Well, there’s a difference between pragmatic solutions that compromise your beliefs and practical theology, and this is where the difference shows up. It might have saved everybody if they just went ahead and bowed, but it didn’t solve the basic problem that they all really believed in their own God, the one true God, and bowing this time might save them in this moment, it might have been a pragmatic solution, but practical theology would say that to be true to their beliefs, they had to find a way to make the relationship shift, a way to get the permission of the king to allow them to worship as they pleased, not seeing it as a disrespect to the Persian monarchy.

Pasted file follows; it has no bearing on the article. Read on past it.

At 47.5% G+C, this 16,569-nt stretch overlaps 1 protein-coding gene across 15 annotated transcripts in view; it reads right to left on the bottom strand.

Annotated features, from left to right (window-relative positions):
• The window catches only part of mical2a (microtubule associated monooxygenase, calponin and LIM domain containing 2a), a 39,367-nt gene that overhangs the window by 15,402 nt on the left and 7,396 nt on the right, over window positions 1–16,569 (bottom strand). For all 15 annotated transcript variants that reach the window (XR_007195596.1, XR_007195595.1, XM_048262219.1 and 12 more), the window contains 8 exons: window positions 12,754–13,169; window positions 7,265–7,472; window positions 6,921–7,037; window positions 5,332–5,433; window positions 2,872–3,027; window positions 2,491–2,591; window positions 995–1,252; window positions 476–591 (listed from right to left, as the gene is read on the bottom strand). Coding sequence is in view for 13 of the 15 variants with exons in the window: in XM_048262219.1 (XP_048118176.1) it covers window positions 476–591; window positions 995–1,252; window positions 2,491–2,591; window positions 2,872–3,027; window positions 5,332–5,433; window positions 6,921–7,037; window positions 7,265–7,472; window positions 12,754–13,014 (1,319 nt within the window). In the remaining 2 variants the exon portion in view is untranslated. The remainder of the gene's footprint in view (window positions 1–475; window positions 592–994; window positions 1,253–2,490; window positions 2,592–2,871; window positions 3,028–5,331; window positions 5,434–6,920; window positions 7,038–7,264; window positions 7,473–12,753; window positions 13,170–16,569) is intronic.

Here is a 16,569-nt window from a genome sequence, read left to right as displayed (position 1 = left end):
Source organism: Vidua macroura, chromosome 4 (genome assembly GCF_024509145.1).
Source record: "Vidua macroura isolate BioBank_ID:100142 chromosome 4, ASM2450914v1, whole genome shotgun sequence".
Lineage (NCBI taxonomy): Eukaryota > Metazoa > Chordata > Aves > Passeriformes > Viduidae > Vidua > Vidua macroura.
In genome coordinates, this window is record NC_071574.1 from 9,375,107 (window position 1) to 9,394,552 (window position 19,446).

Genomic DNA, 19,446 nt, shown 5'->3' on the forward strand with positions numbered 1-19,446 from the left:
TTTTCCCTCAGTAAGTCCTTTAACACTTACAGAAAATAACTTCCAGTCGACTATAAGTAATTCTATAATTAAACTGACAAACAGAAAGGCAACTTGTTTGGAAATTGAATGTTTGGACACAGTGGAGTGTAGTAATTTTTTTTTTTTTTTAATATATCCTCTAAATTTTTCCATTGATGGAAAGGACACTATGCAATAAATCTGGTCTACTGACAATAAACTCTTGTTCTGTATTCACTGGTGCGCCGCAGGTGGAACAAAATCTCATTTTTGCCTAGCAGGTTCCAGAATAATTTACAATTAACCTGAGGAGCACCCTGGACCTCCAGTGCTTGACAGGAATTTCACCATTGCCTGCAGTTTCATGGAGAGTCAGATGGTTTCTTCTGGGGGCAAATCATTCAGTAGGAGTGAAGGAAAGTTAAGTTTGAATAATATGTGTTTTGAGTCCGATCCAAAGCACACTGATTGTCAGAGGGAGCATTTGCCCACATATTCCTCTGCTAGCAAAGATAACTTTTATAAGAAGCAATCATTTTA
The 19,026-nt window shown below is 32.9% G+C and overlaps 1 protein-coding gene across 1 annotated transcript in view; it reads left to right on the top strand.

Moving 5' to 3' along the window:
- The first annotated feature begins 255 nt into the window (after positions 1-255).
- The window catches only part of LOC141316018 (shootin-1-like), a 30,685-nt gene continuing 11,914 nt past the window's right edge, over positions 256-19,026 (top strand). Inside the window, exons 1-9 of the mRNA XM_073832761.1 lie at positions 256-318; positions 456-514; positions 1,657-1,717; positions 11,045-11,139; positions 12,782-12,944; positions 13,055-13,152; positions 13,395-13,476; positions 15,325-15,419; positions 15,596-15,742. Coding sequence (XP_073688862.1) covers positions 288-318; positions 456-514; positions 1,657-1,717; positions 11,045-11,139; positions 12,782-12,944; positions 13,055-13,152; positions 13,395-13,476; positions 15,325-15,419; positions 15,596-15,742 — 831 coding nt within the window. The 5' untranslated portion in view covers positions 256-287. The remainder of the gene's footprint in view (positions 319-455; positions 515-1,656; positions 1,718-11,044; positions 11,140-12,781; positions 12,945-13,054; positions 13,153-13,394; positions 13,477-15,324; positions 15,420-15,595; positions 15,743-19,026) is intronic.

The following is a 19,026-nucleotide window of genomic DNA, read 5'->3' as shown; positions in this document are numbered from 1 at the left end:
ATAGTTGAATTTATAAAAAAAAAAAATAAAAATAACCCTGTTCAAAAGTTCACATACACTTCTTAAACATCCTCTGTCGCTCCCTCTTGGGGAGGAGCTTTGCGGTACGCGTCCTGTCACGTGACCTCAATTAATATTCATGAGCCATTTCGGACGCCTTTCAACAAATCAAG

And so Queen Esther heard about what was planned, and she did a very wise thing, an example of practical theology. She didn’t act immediately. She decided to throw a banquet to honor her husband. Lavish food and drink, entertainments, all to please him. The King promised her anything she asked for. Anything at all, even half of his kingdom. That must have been some banquet! And her request was an important one: she asked to save her people. , "If I have won your favor, O king, and if it pleases the king, let my life be given me-- that is my petition-- and the lives of my people-- that is my request. For we have been sold, I and my people, to be destroyed, to be killed, and to be annihilated. If we had been sold merely as slaves, men and women, I would have held my peace; but no enemy can compensate for this damage to the king."